Just a few thoughts three weeks into the season:
• You know, the Mets might actually be a pretty good team. Maybe not a great team, but they can pitch, their lineup isn’t bad, and they certainly came into this series playing well. In the past week and a half, the Yankees have swept three games on the road against a bad Rays team, then they took three of four against a good team in Detroit, then they won two of three against the red-hot Mets. For the Yankees, this season could come down to durability over the long term, but in the short term, they’ve been good. The challenge is to maintain this level of health and production.
• One home run away from 660 for Alex Rodriguez. If it happens in the next three days, it’s going to be fascinating to see what the Yankees do (or don’t do) to announce the milestone. It’s a curious fight over that marketing agreement, and I don’t know enough about contract language to have an opinion about which side is right, but I’ll give the Yankees’ front office credit for this much: they’ve let Joe Girardi and the rest of the team stay out of it. Even if the scoreboard makes no mention of Willie Mays, I would still fully expect the team to come out of the dugout to celebrate at home plate. They know what’s going on, and they’ve embraced A-Rod as a teammate. Just last week I had a Yankees player who’s not particularly close with Rodriguez tell me he’s been great in the clubhouse ever since he returned from suspension.
• One other random thought about 660: what if it doesn’t happen this week at Yankee Stadium but instead comes over the weekend at Fenway? Would the Red Sox make a big show of it just to make the situation a little more awkward for the Yankees? If the Red Sox put an announcement on the video board announcing No. 660 specifically as a “marketable milestone,” I’d laugh, but then again, it’s not my $6 million.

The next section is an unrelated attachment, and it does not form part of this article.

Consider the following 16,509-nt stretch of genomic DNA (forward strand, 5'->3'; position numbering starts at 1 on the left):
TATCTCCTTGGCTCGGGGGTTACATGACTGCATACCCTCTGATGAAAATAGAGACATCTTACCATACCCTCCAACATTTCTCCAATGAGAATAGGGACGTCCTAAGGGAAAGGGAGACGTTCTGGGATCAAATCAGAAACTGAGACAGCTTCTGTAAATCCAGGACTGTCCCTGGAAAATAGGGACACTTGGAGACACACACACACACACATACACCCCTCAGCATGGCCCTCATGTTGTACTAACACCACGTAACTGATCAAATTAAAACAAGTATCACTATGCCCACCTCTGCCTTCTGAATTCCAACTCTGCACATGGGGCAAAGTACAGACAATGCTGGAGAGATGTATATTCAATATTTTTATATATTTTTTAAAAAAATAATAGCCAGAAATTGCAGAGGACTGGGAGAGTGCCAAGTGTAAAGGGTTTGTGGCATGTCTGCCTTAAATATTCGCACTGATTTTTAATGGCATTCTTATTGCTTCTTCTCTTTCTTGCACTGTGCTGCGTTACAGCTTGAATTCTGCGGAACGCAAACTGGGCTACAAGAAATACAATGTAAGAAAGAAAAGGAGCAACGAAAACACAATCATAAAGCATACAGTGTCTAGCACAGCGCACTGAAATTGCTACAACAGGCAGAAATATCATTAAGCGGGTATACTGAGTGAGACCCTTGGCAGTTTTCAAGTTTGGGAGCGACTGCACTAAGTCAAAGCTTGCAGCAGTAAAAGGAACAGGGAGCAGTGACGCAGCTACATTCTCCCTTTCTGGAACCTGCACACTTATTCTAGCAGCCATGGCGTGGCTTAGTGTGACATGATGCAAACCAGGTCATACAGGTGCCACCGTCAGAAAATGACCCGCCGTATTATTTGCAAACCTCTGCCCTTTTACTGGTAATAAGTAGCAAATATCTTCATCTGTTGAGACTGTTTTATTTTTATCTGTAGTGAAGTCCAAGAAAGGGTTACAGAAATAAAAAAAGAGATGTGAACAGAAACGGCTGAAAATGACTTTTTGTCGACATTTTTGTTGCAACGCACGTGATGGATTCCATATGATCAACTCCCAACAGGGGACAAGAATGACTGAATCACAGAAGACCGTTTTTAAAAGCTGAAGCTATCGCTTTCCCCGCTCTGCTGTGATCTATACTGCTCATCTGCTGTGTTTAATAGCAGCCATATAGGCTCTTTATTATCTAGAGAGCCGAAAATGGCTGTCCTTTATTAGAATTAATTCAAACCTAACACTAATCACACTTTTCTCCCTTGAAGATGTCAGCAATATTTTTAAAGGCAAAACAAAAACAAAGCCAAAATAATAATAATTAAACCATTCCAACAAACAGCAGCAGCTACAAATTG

• Carlos Beltran looks bad, and the question seems to be how long the Yankees give him regular playing time in hopes he snaps out of it. With another year left on his contract, a release isn’t as easy as it was with Alfonso Soriano last season. At this point, I think the Yankees have a better chance of Beltran turning it around than actually getting something useful for him on the trade market. That said, if and when the Yankees are willing to make a change, both Slade Heathcott and Ramon Flores are in Triple-A playing like viable alternatives.
• Speaking of alternatives, Jose Pirela has started a rehab assignment. Gregorio Petit has played better lately, but I still wonder if Pirela might come straight to New York once he’s ready to play regularly. Petit’s only playing second base anyway, so the fact Pirela can’t play shortstop is a non-issue, and he certainly seems to be an offensive upgrade.
• The Yankees have been picking their battles with John Ryan Murphy — most of his at-bats have come against lefties, and he hasn’t hit much in his few at-bats against righties — but he’s really thrived so far. He’s been productive at the plate, and he’s really thrived behind the plate as well. Francisco Cervelli has been pretty decent in Pittsburgh, but I can’t imagine the Yankees regret that trade. Justin Wilson’s been good (except that one brutal outing), Murphy is clearly ready for a big league job, and Austin Romine cleared waivers to keep the catching depth intact.
• This bullpen is good. Andrew Miller obviously looks great, Dellin Betances seems to be thoroughly back on track, and the pen has legitimate depth now that Chasen Shreve and Chris Martin seem to have established themselves as legitimate big league options. It’s a good bullpen, which makes it interesting to think about what might happen when Chris Capuano and Ivan Nova are ready to go (but, as always, these things seem to take care of themselves).
• And speaking of the bullpen, would it make sense on Tuesday to bring up Chase Whitley in place of Petit, then replace Whitley with Pirela on Wednesday? If not, the Yankees would have to send down either Shreve or Martin to make room for their spot starter. That might be a way to make the move without making a change in the bullpen. That said, there are plenty of Triple-A relievers who are pitching well and could come up to fill a hole. Going without Petit for a day would leave the Yankees without a backup middle infielder.
• As for the decision to use Whitley as a spot starter, the Yankees clearly had this in mind when they sent Whitley to Triple-A to start the season. He pitched well enough in spring training to win a spot in the big league bullpen, but it seems safe to assume the Yankees wanted him stretched out for exactly this kind of spot-start opportunity. Otherwise, they wouldn’t have kept him on schedule to so perfectly pitch in Masahiro Tanaka’s place. Bryan Mitchell’s past two starts have been terrific for Scranton/Wilkes-Barre, but he’s not lined up the way Whitley is (and Whitley’s been plenty good himself).
Associated Press photos